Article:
It has been an uneventful day for financial markets, with US equities consolidating recent gains, US 10-year yields nudging lower, and small movements in currencies. The NZD has been the weakest of the majors overnight, giving up a little of the gain seen during the local trading session.
After six positive trading sessions which saw the S&P500 close at a record high, the index is showing signs of consolidation. After spending the morning session in negative territory, the index has just turned positive as we go to print. The economic calendar is sparse this week, with tonight’s US CPI release of some interest, but not much else to note. After almost touching 1.20% in the previous overnight session, the US 10-year yield has slipped to the 1.14-1.15% mark.
In COVID19 news, the US reported fewer than 100,000 new cases for a second consecutive day, with figures for Sunday and Monday both below 90,000, continuing the rapid decline in trend. In early January the rolling 7-day average peaked around the 250,000 mark. More than 10% of US residents have now been vaccinated. The WHO said that COVID19 most likely entered humans through an animal and not from a leak at a lab, a line that conspiracy theorists had been running. The WHO also expressed confidence that the AstraZeneca vaccine can prevent severe cases of COVID19 and hospitalisations and deaths, despite questions about its efficacy against the South African variant.
China credit data were strong, with the nearly CNY3.6 trillion of new loans written a record high and aggregate financing of nearly CNY5.2t trillion, some 12% ahead of expectations. The data play to the Chinese economic recovery theme, while slightly slower growth in money supply was consistent with the PBoC attempting to tighten liquidity conditions. CNY was boosted after the release, seeing USD/CNY back down towards the bottom of its recent range at 6.4350.
Italian 10-year bond yields fell to a record low of just under 0.50% on optimism that Draghi, who has near unanimous support to become the next Premier, will save the country from economic ruin. He told lawmakers that he’ll make a common EU Budget a policy priority and he has outlined a programme focused on Italy’s €209b share of the EU Recovery Fund, with more investment and fiscal reform. Draghi’s support is likely one factor in boosting EUR, which has pushed up through 1.21 after its move sub-1.20 late last week.
Relative to this time yesterday, the USD is broadly weaker, with its weakness through NZ trading yesterday extended overnight, with the NZD being the exception. Lower rates have helped support JPY, with USD/JPY down 0.6% for the day to 104.60.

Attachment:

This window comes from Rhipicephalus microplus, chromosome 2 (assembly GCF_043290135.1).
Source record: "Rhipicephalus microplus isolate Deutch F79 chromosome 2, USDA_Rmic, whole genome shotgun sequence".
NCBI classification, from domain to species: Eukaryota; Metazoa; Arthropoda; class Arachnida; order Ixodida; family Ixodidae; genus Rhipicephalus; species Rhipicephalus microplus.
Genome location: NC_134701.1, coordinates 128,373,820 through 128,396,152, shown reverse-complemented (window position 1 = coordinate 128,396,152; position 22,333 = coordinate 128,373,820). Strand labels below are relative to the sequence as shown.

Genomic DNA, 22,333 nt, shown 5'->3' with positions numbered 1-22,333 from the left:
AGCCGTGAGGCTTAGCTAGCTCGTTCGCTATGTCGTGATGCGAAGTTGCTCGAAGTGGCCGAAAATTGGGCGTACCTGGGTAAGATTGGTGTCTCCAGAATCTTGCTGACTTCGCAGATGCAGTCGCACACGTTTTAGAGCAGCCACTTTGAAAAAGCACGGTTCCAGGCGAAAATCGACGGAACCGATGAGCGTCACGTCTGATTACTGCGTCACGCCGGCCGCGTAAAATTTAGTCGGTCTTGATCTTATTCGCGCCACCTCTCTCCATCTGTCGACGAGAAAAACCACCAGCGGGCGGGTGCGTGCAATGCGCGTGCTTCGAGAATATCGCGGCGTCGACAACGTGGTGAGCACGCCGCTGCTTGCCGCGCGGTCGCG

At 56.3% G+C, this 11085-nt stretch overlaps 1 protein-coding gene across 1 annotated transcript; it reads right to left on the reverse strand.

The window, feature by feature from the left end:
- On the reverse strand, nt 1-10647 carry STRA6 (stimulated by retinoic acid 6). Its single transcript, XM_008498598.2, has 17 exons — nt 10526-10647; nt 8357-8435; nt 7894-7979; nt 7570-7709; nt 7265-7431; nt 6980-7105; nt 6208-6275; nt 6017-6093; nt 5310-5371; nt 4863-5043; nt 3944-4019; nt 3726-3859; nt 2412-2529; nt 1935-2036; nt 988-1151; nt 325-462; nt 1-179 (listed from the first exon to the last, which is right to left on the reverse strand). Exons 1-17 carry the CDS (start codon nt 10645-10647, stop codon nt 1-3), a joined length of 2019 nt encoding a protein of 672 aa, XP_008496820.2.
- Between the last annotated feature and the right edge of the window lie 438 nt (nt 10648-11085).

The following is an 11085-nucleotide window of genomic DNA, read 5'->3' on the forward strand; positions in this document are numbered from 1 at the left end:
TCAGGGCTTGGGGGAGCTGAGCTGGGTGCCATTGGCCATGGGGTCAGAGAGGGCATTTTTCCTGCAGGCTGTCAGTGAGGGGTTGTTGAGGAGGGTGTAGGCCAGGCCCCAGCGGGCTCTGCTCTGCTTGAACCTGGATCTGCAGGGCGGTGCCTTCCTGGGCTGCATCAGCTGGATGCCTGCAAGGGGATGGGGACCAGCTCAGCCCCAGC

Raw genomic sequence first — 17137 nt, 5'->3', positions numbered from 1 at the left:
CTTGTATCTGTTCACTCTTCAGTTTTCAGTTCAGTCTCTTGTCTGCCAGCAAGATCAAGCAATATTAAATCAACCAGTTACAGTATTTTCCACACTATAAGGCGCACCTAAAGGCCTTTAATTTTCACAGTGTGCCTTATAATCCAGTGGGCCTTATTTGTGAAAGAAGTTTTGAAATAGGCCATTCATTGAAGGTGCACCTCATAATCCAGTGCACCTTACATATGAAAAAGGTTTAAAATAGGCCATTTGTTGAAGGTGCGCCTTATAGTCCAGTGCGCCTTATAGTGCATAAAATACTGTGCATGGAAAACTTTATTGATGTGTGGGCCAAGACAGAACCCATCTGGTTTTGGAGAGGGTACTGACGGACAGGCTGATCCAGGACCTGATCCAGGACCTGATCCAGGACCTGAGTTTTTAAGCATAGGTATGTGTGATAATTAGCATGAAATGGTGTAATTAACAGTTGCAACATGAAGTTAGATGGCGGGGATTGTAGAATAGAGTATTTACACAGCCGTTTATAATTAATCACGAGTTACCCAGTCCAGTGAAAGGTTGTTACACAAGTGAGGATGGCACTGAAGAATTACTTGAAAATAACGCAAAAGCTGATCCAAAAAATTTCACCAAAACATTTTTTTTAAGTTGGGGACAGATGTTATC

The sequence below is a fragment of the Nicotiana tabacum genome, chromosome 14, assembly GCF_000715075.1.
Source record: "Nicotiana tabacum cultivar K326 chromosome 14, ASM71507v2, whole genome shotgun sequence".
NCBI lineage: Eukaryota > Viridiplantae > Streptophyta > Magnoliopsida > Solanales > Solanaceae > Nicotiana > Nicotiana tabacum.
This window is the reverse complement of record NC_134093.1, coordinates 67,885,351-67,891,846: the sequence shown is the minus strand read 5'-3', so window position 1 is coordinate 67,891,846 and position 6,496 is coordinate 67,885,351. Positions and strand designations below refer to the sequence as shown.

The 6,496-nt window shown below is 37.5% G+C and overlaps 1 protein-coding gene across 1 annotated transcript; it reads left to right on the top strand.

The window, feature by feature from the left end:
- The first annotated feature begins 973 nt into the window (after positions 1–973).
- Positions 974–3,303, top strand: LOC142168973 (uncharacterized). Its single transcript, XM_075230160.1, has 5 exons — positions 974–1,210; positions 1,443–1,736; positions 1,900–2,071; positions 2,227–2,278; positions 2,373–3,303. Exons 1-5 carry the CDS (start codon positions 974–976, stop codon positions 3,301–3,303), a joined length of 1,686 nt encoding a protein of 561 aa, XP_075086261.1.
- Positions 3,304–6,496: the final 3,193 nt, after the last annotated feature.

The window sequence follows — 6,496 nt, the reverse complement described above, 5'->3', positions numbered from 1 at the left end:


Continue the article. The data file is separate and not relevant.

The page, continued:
Yesterday, the NZD managed to spend a few hours above the 0.7250 level, roughly where it closed, but despite further broadly-based USD weakness, the NZD has slipped back down to 0.7230. The AUD has managed to sustain levels around 0.7730, seeing NZD/AUD slip to 0.9360, now below the level seen prior to the RBA’s dovish musings last week and the strong NZ employment report – the market ignoring the rise in nominal NZ-Australia interest rate spreads. Rate spreads are apparently playing second fiddle to the wider macro themes of the global recovery, led by China, and Australia’s outperforming commodity price dynamic versus NZ.
The rise in NZ rates remains relentless against the backdrop of convincing evidence that NZ inflationary pressure is to the upside. In the latest observation consistent with that theme, the RBNZ’s survey of expectations showed inflation expectations higher across the board, with some chunky gains in the short-term measures – the 2-yr ahead measure approaching the 2% mark again.
The NZGB and swap curves moved higher and steeper, some of that reflecting a catch-up after the Waitangi Day public holiday. The 10-year rates were both up 5bps to their highest levels in almost a year.
Early in the day, the RBNZ announced that the higher LVR restrictions due to take effect 1 March will be extended for “investors” so that from 1 May banks will be restricted to writing a maximum of 5% of new lending at LVRs above 60%. Recently, three of the four main trading banks have already initiated internal policies that reflect this anyway so the RBNZ’s new policy won’t change behaviour. Finance Minister Robertson said that he will announce a rolling series of measures to address the housing crisis starting with demand side measures later this month.